On the professional barbecue stage, entrepreneur Megan Day is reigning queen, bringing Kansas City-style barbecue to national TV audiences. Together, she and her husband, Jason Day, comprise the husband-wife competition team Burnt Finger BBQ, whose barbecue and business savvy have propelled the couple to the forefront of the industry and Megan to Food Network stardom.
Since it’s founding in 2008, Burnt Finger BBQ has racked up countless awards on the competition barbecue circuit, including numerous state championships, first place chicken at the prestigious American Royal World Series of Barbecue, and overall top 10 finishes at both the American Royal and World Food Championships. Jason’s signature recipe, Bacon Explosion™, was catapulted into viral stardom by a front-page feature in the New York Times. Megan was the darling of Food Network’s Chopped Grill Masters Season 4 by winning her preliminary round and besting all other pitmasters in the series finale.
Jason and Megan are regularly seen promoting barbecue on local and national television, including appearances on Fox & Friends, CNN, TODAY Show, Food Network, and many more. When not touring the pro barbecue circuit, Jason and Megan spend their time teaching, consulting, promoting their line of products, and creating content for their website, www.bbqaddicts.com.
The duo will be hosting a BBQ demonstration Friday, July 20, from 12:45 p.m. – 2:00 p.m., exclusively at the AAMP Convention in Kansas City.
AAMP interviewed Megan for a look into their lifestyle and what convention attendees can expect at their demo.
How did you both get your start?
Jason, a life-long Missouri resident, was raised on KC-style BBQ; it’s in his blood. Jason would grill meats for friends in his dorm room, and later, upgrading to a smoker in his college house backyard. After he proposed, we decided to gather a group of friends together to form a competition team. The weekend after we returned from our honeymoon, Jason and friends entered their first BBQ contest. Instant success and a desire to compete more and more drew me into the fold as event coordinator and helper. About five years in, I started taking on ancillary categories such as dessert and sides. I was soon hooked and started playing a bigger role in recipe development on the competition meat side. By 2013, we were making a name for ourselves as a prominent husband and wife team.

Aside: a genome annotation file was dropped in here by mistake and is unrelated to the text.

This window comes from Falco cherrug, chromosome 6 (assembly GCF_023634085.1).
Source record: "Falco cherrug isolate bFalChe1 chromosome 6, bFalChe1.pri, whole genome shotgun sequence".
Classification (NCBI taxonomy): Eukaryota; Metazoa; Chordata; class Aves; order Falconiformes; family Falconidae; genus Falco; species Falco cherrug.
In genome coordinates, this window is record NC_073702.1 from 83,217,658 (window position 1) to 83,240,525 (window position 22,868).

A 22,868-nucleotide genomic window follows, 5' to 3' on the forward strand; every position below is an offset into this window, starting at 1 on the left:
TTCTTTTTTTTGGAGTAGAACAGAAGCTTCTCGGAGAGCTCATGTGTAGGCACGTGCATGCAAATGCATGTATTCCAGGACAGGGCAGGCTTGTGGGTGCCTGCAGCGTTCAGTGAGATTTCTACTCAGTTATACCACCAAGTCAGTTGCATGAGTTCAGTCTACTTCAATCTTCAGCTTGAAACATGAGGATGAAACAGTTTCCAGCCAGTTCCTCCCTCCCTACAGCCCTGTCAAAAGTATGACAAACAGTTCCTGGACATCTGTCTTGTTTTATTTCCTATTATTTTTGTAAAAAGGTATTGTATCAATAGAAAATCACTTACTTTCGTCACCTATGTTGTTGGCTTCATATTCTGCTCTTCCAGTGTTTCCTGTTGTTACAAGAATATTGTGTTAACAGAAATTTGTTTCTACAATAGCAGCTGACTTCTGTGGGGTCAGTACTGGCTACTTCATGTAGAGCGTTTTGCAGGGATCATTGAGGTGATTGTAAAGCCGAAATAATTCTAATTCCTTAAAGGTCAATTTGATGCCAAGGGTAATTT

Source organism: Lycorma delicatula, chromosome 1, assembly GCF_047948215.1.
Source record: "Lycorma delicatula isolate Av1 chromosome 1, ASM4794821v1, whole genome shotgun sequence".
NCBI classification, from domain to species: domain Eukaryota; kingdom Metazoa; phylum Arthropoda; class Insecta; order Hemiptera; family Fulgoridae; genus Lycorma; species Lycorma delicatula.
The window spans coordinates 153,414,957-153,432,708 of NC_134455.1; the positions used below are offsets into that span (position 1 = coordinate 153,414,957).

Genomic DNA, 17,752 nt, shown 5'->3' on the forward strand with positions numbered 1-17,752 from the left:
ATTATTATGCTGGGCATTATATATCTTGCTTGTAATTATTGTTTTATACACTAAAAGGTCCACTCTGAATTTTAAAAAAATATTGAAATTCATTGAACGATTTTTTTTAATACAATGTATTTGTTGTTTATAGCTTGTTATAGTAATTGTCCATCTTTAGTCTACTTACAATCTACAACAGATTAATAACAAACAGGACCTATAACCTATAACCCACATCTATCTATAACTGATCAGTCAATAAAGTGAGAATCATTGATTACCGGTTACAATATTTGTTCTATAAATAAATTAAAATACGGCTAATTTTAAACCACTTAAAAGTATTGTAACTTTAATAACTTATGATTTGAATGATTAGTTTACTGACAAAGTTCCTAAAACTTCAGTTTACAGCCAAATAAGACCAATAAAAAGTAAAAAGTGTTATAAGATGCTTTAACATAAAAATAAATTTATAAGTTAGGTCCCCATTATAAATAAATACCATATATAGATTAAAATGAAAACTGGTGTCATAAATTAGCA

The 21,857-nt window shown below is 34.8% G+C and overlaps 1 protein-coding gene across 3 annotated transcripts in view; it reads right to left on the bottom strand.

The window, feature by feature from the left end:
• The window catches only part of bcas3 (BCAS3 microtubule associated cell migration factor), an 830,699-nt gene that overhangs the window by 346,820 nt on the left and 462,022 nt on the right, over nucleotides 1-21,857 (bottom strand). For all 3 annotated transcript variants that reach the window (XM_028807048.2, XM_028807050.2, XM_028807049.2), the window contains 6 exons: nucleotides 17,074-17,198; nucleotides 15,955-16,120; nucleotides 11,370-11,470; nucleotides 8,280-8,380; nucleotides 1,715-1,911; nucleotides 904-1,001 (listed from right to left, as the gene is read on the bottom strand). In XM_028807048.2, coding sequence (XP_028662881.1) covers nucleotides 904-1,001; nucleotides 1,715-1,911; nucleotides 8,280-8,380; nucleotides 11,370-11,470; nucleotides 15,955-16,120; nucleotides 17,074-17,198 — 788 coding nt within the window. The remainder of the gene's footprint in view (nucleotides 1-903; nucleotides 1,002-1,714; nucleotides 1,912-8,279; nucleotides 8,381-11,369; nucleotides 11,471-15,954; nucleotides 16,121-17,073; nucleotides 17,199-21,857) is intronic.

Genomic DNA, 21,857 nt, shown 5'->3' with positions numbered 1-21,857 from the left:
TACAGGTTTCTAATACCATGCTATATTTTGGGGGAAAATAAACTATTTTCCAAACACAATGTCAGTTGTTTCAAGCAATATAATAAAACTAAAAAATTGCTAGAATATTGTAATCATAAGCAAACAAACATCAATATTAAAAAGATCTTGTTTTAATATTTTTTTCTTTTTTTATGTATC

How did you come up with the name Burnt Finger BBQ for your business?
When Jason would cook BBQ for friends, they would gather around and eat platefuls of meat (forget the sides, they wanted the meat). Some brave souls even tried to snag the meat right off the smoker or grill… It’s so good you’ll gladly burn your finger to get the first bite. Thus, Burnt Finger BBQ was born.
How often do you tour and compete?
Once we took over the team in 2013, we started hitting an average of 20 contests a year. The goal for 2018 is to reduce the number of contests and focus on competing in some of the biggest world championships, while hitting a few bucket list contests along the way. National television appearances are keeping our travel schedule busy as well.
What’s your favorite part about your job?
Every single week, fun new requests, collaborations, and appearance opportunities are popping in. We love being ambassadors of live-fire cooking and the world of food sport. Finding new ways to engage and represent the sport we love makes for a deeply passionate workday. We are living the BBQ dream and sharing it with friends, family, and our two small children.
How do you continue to find inspiration for new products?
Our wonderful fans encourage us to bring high-quality BBQ products to the marketplace. As a competition team, without a restaurant, Burnt Finger BBQ has to find innovative ways to get our food, sauces, and seasonings into the hands of the people who appreciate KC-style BBQ.
What do you think are some takeaways AAMP convention attendees will learn from your demo?
Competition food sport is all bout the details – from sourcing meat to understanding equipment. Incredible care is taken to develop a competition cook plan and executing those steps to ensure the cook can be consistent, repeatable, and timely. Anyone can cook an entry. True competition pitmasters can time the cook so that the meat is done, rested, carved, meticulously displayed, and presented to the judges during a specific window of time. And then repeat that same process for three more meats for back-to-back turn-ins. It is thrilling!